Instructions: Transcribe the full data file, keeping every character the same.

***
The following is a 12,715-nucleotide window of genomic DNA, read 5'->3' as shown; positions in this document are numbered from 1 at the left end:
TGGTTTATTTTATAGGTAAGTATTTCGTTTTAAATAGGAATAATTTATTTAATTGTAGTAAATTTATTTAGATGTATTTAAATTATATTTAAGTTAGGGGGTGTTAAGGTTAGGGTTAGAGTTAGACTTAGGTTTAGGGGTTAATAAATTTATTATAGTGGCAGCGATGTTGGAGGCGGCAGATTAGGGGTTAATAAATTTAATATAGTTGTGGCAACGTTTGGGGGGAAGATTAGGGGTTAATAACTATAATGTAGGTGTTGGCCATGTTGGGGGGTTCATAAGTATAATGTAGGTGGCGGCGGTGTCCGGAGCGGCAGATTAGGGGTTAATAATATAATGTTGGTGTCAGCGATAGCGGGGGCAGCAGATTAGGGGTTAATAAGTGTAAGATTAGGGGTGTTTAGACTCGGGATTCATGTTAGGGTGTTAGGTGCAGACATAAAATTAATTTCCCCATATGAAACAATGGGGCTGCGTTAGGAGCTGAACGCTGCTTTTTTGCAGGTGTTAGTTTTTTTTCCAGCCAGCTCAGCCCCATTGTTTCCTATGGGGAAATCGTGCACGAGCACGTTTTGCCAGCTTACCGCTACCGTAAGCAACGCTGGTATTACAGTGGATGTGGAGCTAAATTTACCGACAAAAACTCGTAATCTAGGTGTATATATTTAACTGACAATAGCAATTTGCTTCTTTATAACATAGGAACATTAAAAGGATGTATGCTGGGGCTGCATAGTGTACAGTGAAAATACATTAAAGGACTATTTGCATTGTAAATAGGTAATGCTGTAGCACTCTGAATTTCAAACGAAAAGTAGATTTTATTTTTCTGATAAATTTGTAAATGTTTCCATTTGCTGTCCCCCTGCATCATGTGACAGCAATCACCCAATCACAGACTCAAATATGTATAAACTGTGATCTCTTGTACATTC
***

The following is a 12,715-nucleotide window of genomic DNA, read 5'->3' as shown; positions in this document are numbered from 1 at the left end:
TGGTTTATTTTATAGGTAAGTATTTCGTTTTAAATAGGAATAATTTATTTAATTGTAGTAAATTTATTTAGATGTATTTAAATTATATTTAAGTTAGGGGGTGTTAAGGTTAGGGTTAGAGTTAGACTTAGGTTTAGGGGTTAATAAATTTATTATAGTGGCAGCGATGTTGGAGGCGGCAGATTAGGGGTTAATAAATTTAATATAGTTGTGGCAACGTTTGGGGGGAAGATTAGGGGTTAATAACTATAATGTAGGTGTTGGCCATGTTGGGGGGTTCATAAGTATAATGTAGGTGGCGGCGGTGTCCGGAGCGGCAGATTAGGGGTTAATAATATAATGTTGGTGTCAGCGATAGCGGGGGCAGCAGATTAGGGGTTAATAAGTGTAAGATTAGGGGTGTTTAGACTCGGGATTCATGTTAGGGTGTTAGGTGCAGACATAAAATTAATTTCCCCATATGAAACAATGGGGCTGCGTTAGGAGCTGAACGCTGCTTTTTTGCAGGTGTTAGTTTTTTTTCCAGCCAGCTCAGCCCCATTGTTTCCTATGGGGAAATCGTGCACGAGCACGTTTTGCCAGCTTACCGCTACCGTAAGCAACGCTGGTATTACAGTGGATGTGGAGCTAAATTTACCGACAAAAACTCGTAATCTAGGTGTATATATTTAACTGACAATAGCAATTTGCTTCTTTATAACATAGGAACATTAAAAGGATGTATGCTGGGGCTGCATAGTGTACAGTGAAAATACATTAAAGGACTATTTGCATTGTAAATAGGTAATGCTGTAGCACTCTGAATTTCAAACGAAAAGTAGATTTTATTTTTCTGATAAATTTGTAAATGTTTCCATTTGCTGTCCCCCTGCATCATGTGACAGCAATCACCCAATCACAGACTCAAATATGTATAAACTGTGATCTCTTGTACATTC